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Lens with f/1.2 are rather expensive and not very widespread. Lens with f/0.95, f/0.85, f/0.8 do exist but they are also very expensive and quite rare. Lens with f/0.7 are so rare that some of them are manufactured in batches as small as ten items.

What's the intended realistic use of such lens with extremely large aperture? What can they do which slower lens cannot?

  • They collect more light. 'nuff said. Tho' they also allow for more bokeh. – Carl Witthoft Jan 20 '17 at 12:23
  • "bokeh" is the quality of the out of focus blur, not the quantity of it. With more out of focus blur comes less depth of field, which makes it much harder to use well. – StephenG Jan 20 '17 at 13:17
  • The arguably most famous such lenses were made by NASA and a subset of them were sold to Stanley Kubrick. He used them in eg "Barry Linden" to allow "natural light" photography in very low light candlelit and similar situations. The results were as impressive as much in some cases for how bad they were with fancy gear as anything else. ie the result was good because the results looked like they had been obtained at the extreme edges of possibility. Note that a f/0.9 lens compared to a f/1.2 allows (1.2/0.9)^2 = 1.78 more light in for the same exposuretime (slightly < 1 stop) so the gain ... – Russell McMahon Jan 20 '17 at 14:39
  • ... is useful but not stunning. A f/0.9 is 2 stops better than a low cost f/1.8 prime. |In Barry Linden the about zero DOF made photography exceedingly hard indeed. – Russell McMahon Jan 20 '17 at 14:41
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    They weren't made by NASA, they were made by Zeiss for NASA. – Michael C Jan 20 '17 at 15:18
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There's a few things to keep in mind.

First is pushing the boundaries. It's like Formula 1 or really any high end sports car. They're special things that people buy because they have a love of them, not because they're fooling themselves into thinking they'll always be going 250mph. From the manufacturer side its PR and pays for the development which eventually trickles down to their more consumer grade products. Well its the same thing with Lenses. Most don't need faster than f/1. But its a thing of beauty. And the manufacturer's know this and put their highest grade of research into these lenses. Even if you never once shoot a Noctilux at wide open its still an incredible lens for sharpness, contrast, colors, build quality, etc.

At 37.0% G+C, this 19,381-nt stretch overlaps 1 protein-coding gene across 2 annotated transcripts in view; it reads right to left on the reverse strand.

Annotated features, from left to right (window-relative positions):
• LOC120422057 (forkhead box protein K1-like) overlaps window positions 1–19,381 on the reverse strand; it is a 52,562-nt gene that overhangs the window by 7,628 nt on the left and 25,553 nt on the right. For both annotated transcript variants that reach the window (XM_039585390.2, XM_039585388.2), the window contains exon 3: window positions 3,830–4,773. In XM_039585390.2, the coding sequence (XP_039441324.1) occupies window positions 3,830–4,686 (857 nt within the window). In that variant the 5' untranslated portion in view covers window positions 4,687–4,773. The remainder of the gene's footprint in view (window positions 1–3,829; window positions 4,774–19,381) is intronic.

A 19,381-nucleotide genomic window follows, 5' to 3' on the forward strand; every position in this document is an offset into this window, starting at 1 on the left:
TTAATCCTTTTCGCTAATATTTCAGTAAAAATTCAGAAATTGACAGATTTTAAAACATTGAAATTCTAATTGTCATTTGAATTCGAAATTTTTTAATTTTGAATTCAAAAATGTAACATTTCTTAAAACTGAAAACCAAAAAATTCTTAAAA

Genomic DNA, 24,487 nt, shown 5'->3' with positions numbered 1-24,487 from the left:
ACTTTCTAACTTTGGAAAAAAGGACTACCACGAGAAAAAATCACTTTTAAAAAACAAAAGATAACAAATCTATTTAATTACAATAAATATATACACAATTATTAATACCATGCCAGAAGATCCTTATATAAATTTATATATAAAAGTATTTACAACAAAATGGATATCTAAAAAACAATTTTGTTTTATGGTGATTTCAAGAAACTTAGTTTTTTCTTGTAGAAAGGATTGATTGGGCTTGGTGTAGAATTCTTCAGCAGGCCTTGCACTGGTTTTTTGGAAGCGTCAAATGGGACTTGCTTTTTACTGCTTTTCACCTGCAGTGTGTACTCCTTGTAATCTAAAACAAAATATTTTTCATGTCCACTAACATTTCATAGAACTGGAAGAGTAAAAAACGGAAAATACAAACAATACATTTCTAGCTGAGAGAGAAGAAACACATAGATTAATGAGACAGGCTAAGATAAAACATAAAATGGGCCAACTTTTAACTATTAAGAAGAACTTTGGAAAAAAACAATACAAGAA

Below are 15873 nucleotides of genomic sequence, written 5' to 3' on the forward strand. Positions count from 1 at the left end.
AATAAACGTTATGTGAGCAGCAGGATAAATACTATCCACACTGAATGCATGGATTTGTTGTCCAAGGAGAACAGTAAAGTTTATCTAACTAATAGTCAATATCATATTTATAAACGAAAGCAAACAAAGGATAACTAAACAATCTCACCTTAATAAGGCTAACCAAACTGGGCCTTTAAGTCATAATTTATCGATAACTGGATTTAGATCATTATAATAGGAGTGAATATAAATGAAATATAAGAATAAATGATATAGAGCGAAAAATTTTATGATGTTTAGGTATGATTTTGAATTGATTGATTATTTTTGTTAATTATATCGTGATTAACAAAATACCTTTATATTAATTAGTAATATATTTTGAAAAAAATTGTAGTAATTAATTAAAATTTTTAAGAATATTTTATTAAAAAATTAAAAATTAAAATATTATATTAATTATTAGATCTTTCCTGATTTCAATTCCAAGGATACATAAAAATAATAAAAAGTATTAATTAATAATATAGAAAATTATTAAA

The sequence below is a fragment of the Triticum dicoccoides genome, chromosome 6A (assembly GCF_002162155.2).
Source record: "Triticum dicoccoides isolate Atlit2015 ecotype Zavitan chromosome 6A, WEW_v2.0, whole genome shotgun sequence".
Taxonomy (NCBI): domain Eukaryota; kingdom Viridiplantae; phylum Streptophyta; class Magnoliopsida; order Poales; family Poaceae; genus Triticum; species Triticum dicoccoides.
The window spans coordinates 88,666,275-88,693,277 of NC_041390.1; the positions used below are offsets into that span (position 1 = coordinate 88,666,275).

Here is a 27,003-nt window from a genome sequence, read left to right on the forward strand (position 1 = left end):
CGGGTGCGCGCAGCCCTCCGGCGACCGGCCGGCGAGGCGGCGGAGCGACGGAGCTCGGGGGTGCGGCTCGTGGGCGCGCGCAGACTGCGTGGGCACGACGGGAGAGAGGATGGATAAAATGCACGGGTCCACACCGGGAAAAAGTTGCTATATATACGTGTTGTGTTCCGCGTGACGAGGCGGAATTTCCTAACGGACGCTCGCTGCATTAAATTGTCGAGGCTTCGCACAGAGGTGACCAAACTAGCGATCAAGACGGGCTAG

The second issue which perhaps more precisely answers your question is there are cases when the low light capabilities are not only nice but really required. Caves, Underwater, Night are three such cases.

Famously Stanley Kubrick used a f/0.7 lens to film parts of Barry Lyndon illuminated only by candlelight:

Video discussing the Cinematography of Barry Lyndon: https://www.youtube.com/watch?v=FmSDnPvslnA

enter image description here

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One thing to remember is that many of these lenses were introduced at a time where the film we had access to made it difficult to get usable images pushing film even to ISO 1600 or so. So I'm not sure they were chasing bokeh (I don't recall coming across that term pre-Internet) as much as they were trying to get usable images without flash in dimly-lit conditions. Candle-lit portraits were the canonical use case if I remember correctly from old ads for similar lenses. Also (but not at the f/1.0 level, and not for rangefinders) in the days of manual focus a wider maximum aperture made it easier to focus (because the shallower depth of field made it easier to see when you were out of focus) -- even if you never used the maximum aperture.

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Ever bit helps and adds up. A brighter lens allows more light in and shallower bokeh. If you are looking for an edge in either case, you buy a brighter lens.

We had similar questions like Are ultra-high ISO sensitivities useful? or even Why do you need image stabilization in a wide-angle lens?. Each is about reaching more, there is always the case where what you have is not enough, so you push the ISO and the aperture or slow down shutter-speed. So, yes, a F/1.2 lens gives you more light but if it's not enough, you may want an F/1. As a side-note, I don't know why we more often see F/0.95 than F/1, seems arbitrary precision or maybe just to say it is faster.

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